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  #26  
Old November 5, 2013, 03:19 PM
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Fazal Fazal is offline
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One question, are the current players (pick any country) are as civil as past players?

That may answer one of the reasons (please noete there may not be just one reason, but mutiple reasons).... "the time"
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  #27  
Old November 5, 2013, 03:37 PM
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ma_o_mati ma_o_mati is offline
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Chor, baatpar ar tout lokjon diya desh vora. Taile kivabe expect kora jai valo kisu. Desh ta jotodin na system er moddhe ashbe totodin evabei cholbe. So the OP shoudlnt be so shocked at our attitude toward the opposition. Are we the most uncivil people in the world? I would not to think so. I have come accross handful of decent Bangladeshis. But are we much less civilized than our western counterparts. I guess you know the answer to that.

Ps: I didnt find anything elitist or of that nature in MHRAM posts.
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  #28  
Old November 5, 2013, 04:16 PM
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The politics of our country is a deadly poison. i dream of a Bangladesh when both Awami League and BNP will be banned. When people will be able to be ministers because of their moral integrity. Everyone will be accountable for their wrongdoings. That seems near impossible now. But I can honestly say right now my country sucks. The state of the country atm embarasses me and few of the muktijoddhas i have come accross. This is not why they fought in the war.
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  #29  
Old November 5, 2013, 05:14 PM
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ahnaf ahnaf is offline
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Quote:
Originally Posted by ma_o_mati
I agree with most of what Mhram is saying. We definitely lack in courtesy and manner. I dont see whats the harm in admitting it. Come on now, how many Bangladeshis uses phrases like excuse me, thank youor sorry. It has to do with culture and economic factors. We cant expect third world country people to act like first world. But we should recognize the truth at least.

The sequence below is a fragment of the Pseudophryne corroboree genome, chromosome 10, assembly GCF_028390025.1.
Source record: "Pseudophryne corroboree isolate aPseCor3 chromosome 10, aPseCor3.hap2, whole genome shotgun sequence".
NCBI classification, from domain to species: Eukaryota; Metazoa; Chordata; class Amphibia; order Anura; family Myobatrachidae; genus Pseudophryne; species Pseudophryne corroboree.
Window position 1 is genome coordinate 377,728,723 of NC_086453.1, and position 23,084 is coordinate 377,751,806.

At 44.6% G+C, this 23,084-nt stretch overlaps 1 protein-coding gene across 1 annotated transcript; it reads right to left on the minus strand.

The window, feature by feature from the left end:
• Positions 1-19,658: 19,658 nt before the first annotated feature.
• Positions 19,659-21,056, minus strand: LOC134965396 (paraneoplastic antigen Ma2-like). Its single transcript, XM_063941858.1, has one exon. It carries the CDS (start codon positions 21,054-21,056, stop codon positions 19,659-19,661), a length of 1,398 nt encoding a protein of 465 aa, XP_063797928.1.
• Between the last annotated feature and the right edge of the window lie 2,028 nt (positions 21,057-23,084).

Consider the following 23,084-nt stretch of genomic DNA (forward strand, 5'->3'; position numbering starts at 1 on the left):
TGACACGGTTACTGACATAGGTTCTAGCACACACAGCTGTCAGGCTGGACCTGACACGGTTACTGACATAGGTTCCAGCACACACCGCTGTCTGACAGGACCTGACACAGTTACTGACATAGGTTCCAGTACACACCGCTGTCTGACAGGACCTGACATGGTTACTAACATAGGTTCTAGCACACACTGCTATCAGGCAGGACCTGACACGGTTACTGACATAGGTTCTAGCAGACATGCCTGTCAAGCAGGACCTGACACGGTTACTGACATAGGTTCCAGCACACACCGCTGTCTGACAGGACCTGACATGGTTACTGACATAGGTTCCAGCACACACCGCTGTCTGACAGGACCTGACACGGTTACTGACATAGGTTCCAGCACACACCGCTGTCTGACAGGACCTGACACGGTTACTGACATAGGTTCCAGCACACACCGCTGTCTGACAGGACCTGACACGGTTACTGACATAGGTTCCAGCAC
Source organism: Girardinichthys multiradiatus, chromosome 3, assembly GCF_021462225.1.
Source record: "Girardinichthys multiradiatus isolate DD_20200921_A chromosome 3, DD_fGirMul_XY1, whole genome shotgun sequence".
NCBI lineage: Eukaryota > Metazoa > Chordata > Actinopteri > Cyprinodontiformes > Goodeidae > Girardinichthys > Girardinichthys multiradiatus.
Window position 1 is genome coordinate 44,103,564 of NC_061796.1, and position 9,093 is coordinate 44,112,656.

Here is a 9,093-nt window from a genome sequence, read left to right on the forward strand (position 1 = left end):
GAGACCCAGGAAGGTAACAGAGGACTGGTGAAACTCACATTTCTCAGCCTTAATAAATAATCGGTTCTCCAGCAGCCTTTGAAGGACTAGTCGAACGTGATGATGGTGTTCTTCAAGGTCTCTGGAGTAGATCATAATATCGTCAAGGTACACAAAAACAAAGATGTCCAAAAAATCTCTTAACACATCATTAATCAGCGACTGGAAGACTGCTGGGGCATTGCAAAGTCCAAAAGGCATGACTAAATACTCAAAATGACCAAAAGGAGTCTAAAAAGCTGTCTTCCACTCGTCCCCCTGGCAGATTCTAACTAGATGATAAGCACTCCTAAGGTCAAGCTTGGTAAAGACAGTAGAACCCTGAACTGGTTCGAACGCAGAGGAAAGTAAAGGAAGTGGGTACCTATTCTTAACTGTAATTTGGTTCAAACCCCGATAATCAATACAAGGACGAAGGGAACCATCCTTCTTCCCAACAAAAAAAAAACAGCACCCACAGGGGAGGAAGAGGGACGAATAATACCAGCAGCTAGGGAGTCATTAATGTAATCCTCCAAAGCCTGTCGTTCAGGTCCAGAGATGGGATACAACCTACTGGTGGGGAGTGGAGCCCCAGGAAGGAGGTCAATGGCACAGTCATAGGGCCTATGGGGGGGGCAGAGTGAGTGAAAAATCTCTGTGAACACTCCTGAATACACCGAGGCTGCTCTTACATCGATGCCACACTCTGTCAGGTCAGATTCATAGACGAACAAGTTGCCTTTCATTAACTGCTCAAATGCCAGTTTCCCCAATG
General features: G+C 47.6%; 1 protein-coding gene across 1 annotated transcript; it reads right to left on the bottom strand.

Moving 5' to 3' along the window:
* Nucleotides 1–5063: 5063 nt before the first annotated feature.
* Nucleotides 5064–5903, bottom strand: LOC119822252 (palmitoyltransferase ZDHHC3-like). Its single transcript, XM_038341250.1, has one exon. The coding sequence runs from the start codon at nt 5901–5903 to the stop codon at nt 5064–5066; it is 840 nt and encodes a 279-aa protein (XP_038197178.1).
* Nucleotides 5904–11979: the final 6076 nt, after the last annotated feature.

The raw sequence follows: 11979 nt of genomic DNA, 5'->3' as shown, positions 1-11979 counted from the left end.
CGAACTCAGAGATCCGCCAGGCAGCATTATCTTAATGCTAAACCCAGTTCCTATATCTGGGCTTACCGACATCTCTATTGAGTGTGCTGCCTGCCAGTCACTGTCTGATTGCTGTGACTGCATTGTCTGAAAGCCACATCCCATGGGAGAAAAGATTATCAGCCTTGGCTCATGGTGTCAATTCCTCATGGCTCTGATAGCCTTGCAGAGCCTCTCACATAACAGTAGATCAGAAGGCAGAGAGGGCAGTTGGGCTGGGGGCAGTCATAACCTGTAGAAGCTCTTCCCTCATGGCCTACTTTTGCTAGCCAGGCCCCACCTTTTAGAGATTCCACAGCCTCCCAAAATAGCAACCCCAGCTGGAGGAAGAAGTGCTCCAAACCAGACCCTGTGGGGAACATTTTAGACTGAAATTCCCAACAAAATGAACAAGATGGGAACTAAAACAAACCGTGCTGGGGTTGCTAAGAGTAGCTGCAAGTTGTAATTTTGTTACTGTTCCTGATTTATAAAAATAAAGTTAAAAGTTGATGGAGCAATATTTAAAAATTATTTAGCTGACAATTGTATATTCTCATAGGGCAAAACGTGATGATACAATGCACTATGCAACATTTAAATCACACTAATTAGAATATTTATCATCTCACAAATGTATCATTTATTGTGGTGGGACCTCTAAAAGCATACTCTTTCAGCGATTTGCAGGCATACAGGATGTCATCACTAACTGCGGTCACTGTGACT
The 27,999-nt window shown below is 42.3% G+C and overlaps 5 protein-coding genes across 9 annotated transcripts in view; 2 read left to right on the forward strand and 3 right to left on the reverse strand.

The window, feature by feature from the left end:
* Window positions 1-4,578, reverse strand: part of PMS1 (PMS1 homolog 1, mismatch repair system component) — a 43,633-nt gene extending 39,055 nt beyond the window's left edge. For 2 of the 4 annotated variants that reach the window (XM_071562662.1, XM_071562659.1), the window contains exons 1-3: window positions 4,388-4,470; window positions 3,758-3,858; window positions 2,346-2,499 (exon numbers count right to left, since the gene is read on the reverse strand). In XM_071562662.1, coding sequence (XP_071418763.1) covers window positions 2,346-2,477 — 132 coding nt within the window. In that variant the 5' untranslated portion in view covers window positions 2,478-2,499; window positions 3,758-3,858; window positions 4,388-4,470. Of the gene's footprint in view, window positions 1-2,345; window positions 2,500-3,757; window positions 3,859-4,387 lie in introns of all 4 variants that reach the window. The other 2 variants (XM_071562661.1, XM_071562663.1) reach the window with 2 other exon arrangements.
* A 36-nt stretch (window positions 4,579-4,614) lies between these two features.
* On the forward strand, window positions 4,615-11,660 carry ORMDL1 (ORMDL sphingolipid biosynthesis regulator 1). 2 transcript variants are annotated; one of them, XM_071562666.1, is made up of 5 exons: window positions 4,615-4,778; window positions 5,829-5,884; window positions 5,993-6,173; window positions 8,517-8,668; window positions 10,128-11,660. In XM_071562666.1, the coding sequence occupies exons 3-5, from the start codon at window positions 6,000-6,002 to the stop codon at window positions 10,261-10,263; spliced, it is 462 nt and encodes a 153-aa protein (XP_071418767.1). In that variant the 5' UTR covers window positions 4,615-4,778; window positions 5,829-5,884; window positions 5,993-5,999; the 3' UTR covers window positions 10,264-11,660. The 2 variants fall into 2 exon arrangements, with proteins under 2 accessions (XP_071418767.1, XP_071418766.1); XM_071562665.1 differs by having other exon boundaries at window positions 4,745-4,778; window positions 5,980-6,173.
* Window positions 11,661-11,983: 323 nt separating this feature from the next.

just because people dont say sorry or execuse me,doesnt mean we lack courtesy.. People are not used to say or hear those words.. Thats it.. That has nothing to do with first world or third world.. And our people may not say sorry or execuse me,but they can do lots of things for other people what you wont find in your beloved first world..
About booing our own player? Lol.. I see almost every now and then football players are getting booed by their own first world club/country supporter.. They must be poor or lack courtesy or uncivilized.. Oh,wait, hows that possible? They are first world country citizen afterall..

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Last edited by ahnaf; November 6, 2013 at 01:05 AM..
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  #30  
Old November 5, 2013, 05:19 PM
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Good discussion, this. It's about time.
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  #31  
Old November 5, 2013, 05:53 PM
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mufi_02 mufi_02 is offline
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I don't think education always correlates with higher civility and better etiquette. I have seen many highly educated Bengalis who are very obnoxious. They think they are better than everyone else and always have a condescending tone. Meanwhile I have traveled in the villages where people are much more hospitable.

One time I was in Dubai airport for a long transit. I wanted to use pay-phone to call my family. So I saw a Bangladeshi guy who was working as the janitor. He had a phone card and let me use it. I talked for 2 minutes and asks him koto hoise bhai. Bole ki na thak deya lagbe na apnar. Deshi manush apni, dui char minute kotha koilam apnar loge, taka dewa lagbo nah. I was very surprised. So humbleness and courtesy depends on individuals and family upbringings.

That being said, footballs fans in Europe and NFL fans are much more nasty. Try to cheer for the opposition team. They will curse you out and become very hostile. We are more civil in that respect. Cricket is not that idyllic gentleman's game anymore but have changed a lot. So have the fans. But we can do better.
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  #32  
Old November 5, 2013, 06:33 PM
tejkuni tejkuni is offline
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Quote:
Originally Posted by Miraz
I don't think prosperity has anything to do with manners or etiquettes. I have come across more polite rickshaw pullers and day labourers than so called educated rich kids. MHRAM your elitist attitude is probably due to the education you have received which probably taught you to look down at the poor and blame them for all the ills of the society. You probably didn't have many poor friends or classmates who could have corrected your views. I might be completely wrong, but that's what I get reading your posts. suit.............................................. ...........................